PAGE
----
His sister Karen's unforced capacity for delight made Charles's own recurrent despondency more difficult to bear. Karen was always saying "Listen!" or "Look!" as though there was fresh cause for astonishment in every sensory trifle. She was either hurrying to and fro, releasing her vast store of life energy, or sitting entranced by something that had stirred (again) her never idle curiosity. When he thought back on her as a grown up, she was always in her favourite garden, at first hidden by the tall grass, and then rising up till he could see her, lost in some intense private dream. She waved an old cloth sack at him, and beckoned him to join her. How could he have ever resented these invitations, her touching willingness to share things with him? Perhaps it was because he couldn't match her spirit, her gift for taking pleasure, her belief. Charles had eventually become an artist, in large part he concluded in order to overcome his persistent sense of lack. His art was a way to find the place where Karen awaited him, as though she had left a path of footprints in the snow and his task was to put his own feet precisely inside them and follow her lead.
Dream Home continues with the themes of The Brain Uncoiled in which I explore our evolving consciousness and how humanity merges with nature. During my daily walks in St. Vital Park, Winnipeg, I notice that the light appears to envelop the foliage - like our human effort to consciously assimilate the distractions of daily activities - and finds its way past them to light up my path on the pavement. I imagine these flickering patterns of light to represent consciousness of the human mind. Each painting explores how the mind, in a state of still surrender or as dense avalanches of brain activity, can be likened to light in nature.
The Brain Uncoiled is a series of eighteen square paintings that examine alexithymia, a condition marked by failing to identify and name an emotional experience. This work experiments with mixed media representation of emotions. Each 40" square painting exposes an emotion secreted by the cerebral cortex and morphed with mixed media on canvas, as though magnified in a Petri dish, to become concrete, observable and public.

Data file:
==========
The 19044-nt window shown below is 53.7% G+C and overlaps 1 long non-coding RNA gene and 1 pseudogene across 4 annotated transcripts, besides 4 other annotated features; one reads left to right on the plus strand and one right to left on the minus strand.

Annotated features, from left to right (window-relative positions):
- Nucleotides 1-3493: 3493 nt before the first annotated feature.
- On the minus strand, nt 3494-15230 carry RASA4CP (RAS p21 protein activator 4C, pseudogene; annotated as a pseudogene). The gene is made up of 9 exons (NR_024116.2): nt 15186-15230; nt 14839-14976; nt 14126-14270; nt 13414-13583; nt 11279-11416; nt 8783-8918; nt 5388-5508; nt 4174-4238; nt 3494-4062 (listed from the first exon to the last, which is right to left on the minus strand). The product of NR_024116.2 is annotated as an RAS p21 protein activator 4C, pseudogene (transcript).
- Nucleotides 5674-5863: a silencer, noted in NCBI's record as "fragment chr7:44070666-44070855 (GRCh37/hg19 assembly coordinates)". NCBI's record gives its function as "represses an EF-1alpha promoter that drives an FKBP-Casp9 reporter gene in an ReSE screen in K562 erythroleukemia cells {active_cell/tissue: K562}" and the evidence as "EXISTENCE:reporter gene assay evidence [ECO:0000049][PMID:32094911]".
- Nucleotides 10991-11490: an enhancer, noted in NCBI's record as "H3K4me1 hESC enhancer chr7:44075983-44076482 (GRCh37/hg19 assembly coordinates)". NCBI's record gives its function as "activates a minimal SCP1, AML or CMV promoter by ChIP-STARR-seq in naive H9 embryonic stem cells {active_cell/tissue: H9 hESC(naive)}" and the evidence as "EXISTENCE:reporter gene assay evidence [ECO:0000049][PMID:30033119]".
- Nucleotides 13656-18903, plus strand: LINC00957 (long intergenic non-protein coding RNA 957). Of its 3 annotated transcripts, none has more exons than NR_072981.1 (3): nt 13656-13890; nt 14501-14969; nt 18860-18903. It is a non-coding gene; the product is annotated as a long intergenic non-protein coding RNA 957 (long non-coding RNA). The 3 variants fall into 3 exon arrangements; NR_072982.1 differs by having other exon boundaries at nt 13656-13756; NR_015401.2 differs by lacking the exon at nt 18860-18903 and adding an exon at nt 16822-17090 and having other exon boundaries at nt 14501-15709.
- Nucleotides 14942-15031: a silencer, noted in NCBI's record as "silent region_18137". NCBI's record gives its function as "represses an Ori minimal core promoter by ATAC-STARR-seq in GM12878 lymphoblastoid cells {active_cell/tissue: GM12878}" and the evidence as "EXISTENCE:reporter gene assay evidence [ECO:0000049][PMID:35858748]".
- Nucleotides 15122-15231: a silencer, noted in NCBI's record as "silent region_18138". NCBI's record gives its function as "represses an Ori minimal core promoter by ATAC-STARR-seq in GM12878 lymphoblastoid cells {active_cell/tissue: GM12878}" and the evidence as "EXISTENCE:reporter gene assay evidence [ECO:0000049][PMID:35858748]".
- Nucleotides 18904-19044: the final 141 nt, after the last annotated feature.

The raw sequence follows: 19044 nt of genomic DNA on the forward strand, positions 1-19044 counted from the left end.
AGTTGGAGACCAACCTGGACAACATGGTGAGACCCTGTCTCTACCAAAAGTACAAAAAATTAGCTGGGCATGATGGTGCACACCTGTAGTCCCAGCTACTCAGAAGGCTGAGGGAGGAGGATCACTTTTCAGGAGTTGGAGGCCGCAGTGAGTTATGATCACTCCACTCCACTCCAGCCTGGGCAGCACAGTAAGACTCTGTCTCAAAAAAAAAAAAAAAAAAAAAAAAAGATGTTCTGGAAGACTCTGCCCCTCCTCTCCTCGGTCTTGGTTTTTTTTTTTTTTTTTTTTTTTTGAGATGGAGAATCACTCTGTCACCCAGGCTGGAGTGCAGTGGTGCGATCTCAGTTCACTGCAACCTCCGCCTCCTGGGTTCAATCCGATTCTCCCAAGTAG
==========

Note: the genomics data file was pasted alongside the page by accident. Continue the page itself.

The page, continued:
A hundred years ago the Futurists celebrated speed and our technological triumph over nature. Today there is much concern about how people are adversely affected by this conquest. On one hand, scientists predict a transhuman existence where we can order a set of lungs from the organ store or download intelligence on a computer. On the other, many object to a future of science fiction. The International Slow Movement is the quiet motor that breaths life into the prophecies of McLuhan and others, who saw that human beings, not designed to live at the speed of light, are destined for an inevitable cultural reversal. My paintings are about this reversal. Youth engaged against the speedy Muybridge figures celebrates the survival of nature in the face of technological acceleration.
These panels are about our fickle emotional and physical existence marked by happenstance, circumstance and choice. They are records of various overlapping chapters of my life. The Letter was inspired by a series of emotionally charged letters, the circumstances surrounding the letters, and the feelings they evoked in all persons involved. The Handicap is a tribute to the 9-5 labourer. It is a satirical look at a job situation I was dependent on for a long time. The suction pit, lined with a safety net, in the bottom right, represents the conflict of choosing the promise of security versus the more liberating but financially risky pursuit of art making.